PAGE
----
Just finished reading Software Estimation: Demystifying the Black Art by Steve McConnell.
I've found it to be a really interesting read and I have learnt quit a bit from it. In the past I have read a few books on project management and estimation and in general I have found them pretty hard to get through. Often they get bogged down in what the book calls the science of software estimation. That is mathematical methods of estimating and complex estimation models where you vary a bunch of factors. I'm sure they are useful for people who's main job is to estimate or people estimating huge projects, but for the size of the projects I generally work on they are just not appropriate and/or worth the effort.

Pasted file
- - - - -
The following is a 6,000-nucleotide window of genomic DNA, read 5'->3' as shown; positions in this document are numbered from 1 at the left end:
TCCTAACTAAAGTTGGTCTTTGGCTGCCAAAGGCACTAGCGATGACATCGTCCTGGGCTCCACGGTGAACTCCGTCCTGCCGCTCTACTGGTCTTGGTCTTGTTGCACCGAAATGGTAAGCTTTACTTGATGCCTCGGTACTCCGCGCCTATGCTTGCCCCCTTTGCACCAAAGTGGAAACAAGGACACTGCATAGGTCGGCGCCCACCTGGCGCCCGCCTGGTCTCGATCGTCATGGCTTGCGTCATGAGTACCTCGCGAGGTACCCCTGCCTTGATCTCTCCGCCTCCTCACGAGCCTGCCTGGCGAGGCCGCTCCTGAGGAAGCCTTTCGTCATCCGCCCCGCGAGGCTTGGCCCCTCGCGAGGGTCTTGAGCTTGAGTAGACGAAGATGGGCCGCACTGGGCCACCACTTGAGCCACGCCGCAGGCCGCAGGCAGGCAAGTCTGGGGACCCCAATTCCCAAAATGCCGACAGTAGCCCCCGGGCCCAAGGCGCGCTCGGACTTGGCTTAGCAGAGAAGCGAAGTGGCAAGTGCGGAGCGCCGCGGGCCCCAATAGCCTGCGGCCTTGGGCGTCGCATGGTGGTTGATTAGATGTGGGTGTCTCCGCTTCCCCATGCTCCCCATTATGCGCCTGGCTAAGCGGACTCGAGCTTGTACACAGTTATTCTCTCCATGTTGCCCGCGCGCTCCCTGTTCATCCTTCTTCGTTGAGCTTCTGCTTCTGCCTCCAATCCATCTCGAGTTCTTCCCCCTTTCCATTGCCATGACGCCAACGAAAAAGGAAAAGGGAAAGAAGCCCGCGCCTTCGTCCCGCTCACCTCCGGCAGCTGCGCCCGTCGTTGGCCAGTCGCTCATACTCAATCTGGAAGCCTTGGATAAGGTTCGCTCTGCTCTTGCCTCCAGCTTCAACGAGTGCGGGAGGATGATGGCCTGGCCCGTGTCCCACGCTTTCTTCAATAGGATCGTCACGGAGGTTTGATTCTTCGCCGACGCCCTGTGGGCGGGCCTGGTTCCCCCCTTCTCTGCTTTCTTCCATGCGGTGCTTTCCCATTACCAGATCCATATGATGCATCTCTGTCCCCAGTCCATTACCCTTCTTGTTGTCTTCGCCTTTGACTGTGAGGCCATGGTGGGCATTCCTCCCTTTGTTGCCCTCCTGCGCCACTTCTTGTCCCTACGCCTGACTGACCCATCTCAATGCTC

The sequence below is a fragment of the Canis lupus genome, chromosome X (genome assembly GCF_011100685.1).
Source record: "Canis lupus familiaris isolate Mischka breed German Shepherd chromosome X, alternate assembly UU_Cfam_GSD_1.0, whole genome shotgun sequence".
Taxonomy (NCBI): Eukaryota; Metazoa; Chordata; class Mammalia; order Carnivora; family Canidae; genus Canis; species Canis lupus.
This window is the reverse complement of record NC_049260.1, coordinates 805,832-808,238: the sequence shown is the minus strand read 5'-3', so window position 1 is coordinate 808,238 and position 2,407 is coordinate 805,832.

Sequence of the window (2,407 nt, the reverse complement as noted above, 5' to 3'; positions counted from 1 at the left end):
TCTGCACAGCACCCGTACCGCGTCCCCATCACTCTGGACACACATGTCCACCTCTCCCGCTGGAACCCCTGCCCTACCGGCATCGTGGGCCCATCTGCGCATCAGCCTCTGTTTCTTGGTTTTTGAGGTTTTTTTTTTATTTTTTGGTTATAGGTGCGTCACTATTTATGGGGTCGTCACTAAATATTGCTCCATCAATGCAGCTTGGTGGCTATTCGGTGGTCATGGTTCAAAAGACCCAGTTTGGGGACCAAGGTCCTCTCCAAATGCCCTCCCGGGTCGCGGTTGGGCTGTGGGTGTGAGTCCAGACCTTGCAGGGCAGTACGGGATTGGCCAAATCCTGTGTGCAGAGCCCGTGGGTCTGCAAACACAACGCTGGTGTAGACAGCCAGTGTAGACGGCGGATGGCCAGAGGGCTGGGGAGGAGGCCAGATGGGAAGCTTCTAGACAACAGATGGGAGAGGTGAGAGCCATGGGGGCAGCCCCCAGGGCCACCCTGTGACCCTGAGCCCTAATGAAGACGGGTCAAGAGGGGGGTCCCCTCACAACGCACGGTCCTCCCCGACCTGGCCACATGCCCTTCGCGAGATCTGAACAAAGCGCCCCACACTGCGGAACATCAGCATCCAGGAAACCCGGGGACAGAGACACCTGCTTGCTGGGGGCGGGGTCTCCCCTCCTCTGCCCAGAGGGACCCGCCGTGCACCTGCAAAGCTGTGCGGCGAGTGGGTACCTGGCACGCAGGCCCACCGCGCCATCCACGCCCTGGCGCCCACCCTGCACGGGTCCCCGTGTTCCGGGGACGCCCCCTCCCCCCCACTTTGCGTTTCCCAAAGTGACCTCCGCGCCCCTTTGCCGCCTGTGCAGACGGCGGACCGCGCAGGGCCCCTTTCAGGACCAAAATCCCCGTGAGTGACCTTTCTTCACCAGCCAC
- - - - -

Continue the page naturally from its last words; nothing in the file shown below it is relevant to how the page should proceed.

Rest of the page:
Instead this book talks about the art of software estimation which is focused on providing easy to use, hands on techniques that are appropriate to different styles of projects. This book is a much better resource for someone such as myself that often has to provide estimates in short time frames.
The book provides advice that ca be used in the real world where you still have to work out an estimate even though you might not have historical data for the sort of project your working on i.e. it provides real world advice not just best practise.
It is also really well organized into small chapters with practical tips highlighted along the way which means if you don't have a lot of time it's easy to read in short sessions, or to just read the portion that applies to what your currently doing.
I'd definitely recommend reading it if you are (or aspire to be) a lead developer or technical project manager. In fact I think I will definately give it a re-read in six months or so again to see what else I can learn from it as well as to see how my estimation skills have improved.